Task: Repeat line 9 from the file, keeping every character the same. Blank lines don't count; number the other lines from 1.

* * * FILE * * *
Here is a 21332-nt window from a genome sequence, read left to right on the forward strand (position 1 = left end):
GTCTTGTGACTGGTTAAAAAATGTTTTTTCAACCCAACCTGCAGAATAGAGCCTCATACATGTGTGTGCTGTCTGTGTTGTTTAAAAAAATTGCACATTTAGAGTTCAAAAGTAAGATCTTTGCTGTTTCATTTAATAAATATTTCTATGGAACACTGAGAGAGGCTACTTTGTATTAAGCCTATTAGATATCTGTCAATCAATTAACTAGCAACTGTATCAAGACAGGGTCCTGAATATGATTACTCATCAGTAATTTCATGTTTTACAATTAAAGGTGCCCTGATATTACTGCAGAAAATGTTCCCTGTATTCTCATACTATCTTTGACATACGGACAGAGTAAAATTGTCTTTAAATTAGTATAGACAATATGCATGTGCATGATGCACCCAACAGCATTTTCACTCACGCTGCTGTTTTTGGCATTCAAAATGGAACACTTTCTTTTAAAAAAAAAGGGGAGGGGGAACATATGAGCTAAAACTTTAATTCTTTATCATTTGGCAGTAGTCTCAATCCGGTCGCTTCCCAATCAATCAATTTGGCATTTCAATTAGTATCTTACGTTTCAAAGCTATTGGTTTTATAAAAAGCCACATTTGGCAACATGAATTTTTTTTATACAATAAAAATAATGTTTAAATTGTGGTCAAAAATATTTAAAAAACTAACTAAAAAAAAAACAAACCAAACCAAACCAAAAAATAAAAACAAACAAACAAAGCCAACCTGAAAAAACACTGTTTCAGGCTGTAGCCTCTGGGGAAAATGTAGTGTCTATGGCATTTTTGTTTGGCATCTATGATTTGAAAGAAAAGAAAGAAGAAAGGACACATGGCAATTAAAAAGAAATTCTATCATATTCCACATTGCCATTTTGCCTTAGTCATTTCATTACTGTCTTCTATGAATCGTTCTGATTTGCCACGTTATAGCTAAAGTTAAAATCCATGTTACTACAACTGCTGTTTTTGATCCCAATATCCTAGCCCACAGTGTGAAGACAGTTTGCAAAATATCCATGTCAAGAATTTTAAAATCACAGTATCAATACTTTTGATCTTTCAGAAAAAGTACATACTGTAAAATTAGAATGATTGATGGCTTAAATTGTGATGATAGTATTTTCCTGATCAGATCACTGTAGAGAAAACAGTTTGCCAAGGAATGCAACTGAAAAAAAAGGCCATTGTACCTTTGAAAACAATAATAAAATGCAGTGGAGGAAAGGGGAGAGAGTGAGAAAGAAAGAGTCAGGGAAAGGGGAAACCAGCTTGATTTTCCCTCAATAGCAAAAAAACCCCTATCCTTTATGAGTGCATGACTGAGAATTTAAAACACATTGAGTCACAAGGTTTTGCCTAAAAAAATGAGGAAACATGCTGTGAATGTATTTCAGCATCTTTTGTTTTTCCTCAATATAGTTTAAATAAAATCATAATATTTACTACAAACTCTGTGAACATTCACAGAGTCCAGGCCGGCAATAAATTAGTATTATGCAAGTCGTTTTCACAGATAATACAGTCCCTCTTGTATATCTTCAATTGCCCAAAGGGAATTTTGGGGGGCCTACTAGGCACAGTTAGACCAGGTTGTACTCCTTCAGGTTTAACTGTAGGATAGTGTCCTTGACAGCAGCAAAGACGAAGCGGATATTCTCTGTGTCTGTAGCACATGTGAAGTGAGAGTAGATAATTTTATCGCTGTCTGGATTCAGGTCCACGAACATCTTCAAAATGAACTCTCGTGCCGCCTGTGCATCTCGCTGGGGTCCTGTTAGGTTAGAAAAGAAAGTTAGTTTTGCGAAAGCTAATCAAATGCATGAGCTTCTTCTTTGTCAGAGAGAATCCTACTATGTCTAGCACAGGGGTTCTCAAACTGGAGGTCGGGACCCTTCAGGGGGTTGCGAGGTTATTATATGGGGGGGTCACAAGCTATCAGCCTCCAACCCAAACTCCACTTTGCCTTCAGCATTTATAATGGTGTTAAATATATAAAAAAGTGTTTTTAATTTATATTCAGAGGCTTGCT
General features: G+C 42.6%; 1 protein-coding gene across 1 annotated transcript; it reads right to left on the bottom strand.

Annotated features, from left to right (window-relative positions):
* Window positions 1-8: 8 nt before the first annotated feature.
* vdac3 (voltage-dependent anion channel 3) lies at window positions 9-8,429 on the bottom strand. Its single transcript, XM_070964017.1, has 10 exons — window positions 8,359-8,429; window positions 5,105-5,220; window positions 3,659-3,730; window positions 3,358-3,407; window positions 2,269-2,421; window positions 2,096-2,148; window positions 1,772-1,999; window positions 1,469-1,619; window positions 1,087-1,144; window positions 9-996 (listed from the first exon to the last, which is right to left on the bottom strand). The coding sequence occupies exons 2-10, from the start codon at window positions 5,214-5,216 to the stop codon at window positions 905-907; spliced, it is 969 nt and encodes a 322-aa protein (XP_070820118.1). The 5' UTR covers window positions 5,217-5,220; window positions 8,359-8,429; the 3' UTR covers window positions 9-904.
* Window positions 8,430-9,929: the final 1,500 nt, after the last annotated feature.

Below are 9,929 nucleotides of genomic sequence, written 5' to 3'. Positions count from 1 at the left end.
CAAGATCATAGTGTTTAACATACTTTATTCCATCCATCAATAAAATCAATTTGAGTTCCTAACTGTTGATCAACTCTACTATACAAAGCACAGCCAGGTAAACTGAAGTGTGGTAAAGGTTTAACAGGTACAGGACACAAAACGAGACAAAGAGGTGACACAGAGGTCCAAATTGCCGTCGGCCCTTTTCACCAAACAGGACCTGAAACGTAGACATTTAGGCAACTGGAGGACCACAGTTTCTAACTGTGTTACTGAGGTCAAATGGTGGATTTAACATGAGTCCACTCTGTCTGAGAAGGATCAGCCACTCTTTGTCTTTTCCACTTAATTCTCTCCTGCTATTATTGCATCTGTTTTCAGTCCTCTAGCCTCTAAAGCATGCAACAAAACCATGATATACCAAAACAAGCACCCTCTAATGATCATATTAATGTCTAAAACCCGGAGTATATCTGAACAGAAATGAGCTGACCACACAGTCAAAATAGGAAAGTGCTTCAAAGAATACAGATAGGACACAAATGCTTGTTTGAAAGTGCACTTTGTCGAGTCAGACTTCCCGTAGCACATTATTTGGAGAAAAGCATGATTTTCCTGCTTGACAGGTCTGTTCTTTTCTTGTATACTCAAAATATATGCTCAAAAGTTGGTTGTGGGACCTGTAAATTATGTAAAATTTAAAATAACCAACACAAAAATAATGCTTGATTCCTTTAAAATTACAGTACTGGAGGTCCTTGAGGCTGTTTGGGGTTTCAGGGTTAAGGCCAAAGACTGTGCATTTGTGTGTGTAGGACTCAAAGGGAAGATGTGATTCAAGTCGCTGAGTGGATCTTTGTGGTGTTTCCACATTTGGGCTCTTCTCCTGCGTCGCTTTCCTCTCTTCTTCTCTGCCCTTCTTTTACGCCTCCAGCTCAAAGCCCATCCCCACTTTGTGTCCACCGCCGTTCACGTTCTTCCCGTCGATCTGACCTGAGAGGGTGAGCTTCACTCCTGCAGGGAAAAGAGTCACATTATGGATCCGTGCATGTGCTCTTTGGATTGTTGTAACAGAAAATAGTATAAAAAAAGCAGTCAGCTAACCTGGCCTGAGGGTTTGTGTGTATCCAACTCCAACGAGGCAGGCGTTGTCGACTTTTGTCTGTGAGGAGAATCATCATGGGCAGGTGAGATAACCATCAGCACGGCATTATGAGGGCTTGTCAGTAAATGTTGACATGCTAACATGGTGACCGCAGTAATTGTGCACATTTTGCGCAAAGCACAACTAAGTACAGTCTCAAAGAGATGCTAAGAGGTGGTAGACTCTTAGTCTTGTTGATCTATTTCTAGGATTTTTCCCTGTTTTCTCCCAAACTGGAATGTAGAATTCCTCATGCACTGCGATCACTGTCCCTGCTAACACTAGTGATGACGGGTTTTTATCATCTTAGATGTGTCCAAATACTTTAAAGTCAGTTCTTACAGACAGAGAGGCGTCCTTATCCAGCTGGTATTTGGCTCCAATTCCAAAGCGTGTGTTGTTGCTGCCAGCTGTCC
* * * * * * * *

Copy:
CAAGATCATAGTGTTTAACATACTTTATTCCATCCATCAATAAAATCAATTTGAGTTCCTAACTGTTGATCAACTCTACTATACAAAGCACAGCCAGGTAAACTGAAGTGTGGTAAAGGTTTAACAGGTACAGGACACAAAACGAGACAAAGAGGTGACACAGAGGTCCAAATTGCCGTCGGCCCTTTTCACCAAACAGGACCTGAAACGTAGACATTTAGGCAACTGGAGGACCACAGTTTCTAACTGTGTTACTGAGGTCAAATGGTGGATTTAACATGAGTCCACTCTGTCTGAGAAGGATCAGCCACTCTTTGTCTTTTCCACTTAATTCTCTCCTGCTATTATTGCATCTGTTTTCAGTCCTCTAGCCTCTAAAGCATGCAACAAAACCATGATATACCAAAACAAGCACCCTCTAATGATCATATTAATGTCTAAAACCCGGAGTATATCTGAACAGAAATGAGCTGACCACACAGTCAAAATAGGAAAGTGCTTCAAAGAATACAGATAGGACACAAATGCTTGTTTGAAAGTGCACTTTGTCGAGTCAGACTTCCCGTAGCACATTATTTGGAGAAAAGCATGATTTTCCTGCTTGACAGGTCTGTTCTTTTCTTGTATACTCAAAATATATGCTCAAAAGTTGGTTGTGGGACCTGTAAATTATGTAAAATTTAAAATAACCAACACAAAAATAATGCTTGATTCCTTTAAAATTACAGTACTGGAGGTCCTTGAGGCTGTTTGGGGTTTCAGGGTTAAGGCCAAAGACTGTGCATTTGTGTGTGTAGGACTCAAAGGGAAGATGTGATTCAAGTCGCTGAGTGGATCTTTGTGGTGTTTCCACATTTGGGCTCTTCTCCTGCGTCGCTTTCCTCTCTTCTTCTCTGCCCTTCTTTTACGCCTCCAGCTCAAAGCCCATCCCCACTTTGTGTCCACCGCCGTTCACGTTCTTCCCGTCGATCTGACCTGAGAGGGTGAGCTTCACTCCTGCAGGGAAAAGAGTCACATTATGGATCCGTGCATGTGCTCTTTGGATTGTTGTAACAGAAAATAGTATAAAAAAAGCAGTCAGCTAACCTGGCCTGAGGGTTTGTGTGTATCCAACTCCAACGAGGCAGGCGTTGTCGACTTTTGTCTGTGAGGAGAATCATCATGGGCAGGTGAGATAACCATCAGCACGGCATTATGAGGGCTTGTCAGTAAATGTTGACATGCTAACATGGTGACCGCAGTAATTGTGCACATTTTGCGCAAAGCACAACTAAGTACAGTCTCAAAGAGATGCTAAGAGGTGGTAGACTCTTAGTCTTGTTGATCTATTTCTAGGATTTTTCCCTGTTTTCTCCCAAACTGGAATGTAGAATTCCTCATGCACTGCGATCACTGTCCCTGCTAACACTAGTGATGACGGGTTTTTATCATCTTAGATGTGTCCAAATACTTTAAAGTCAGTTCTTACAGACAGAGAGGCGTCCTTATCCAGCTGGTATTTGGCTCCAATTCCAAAGCGTGTGTTGTTGCTGCCAGCTGTCC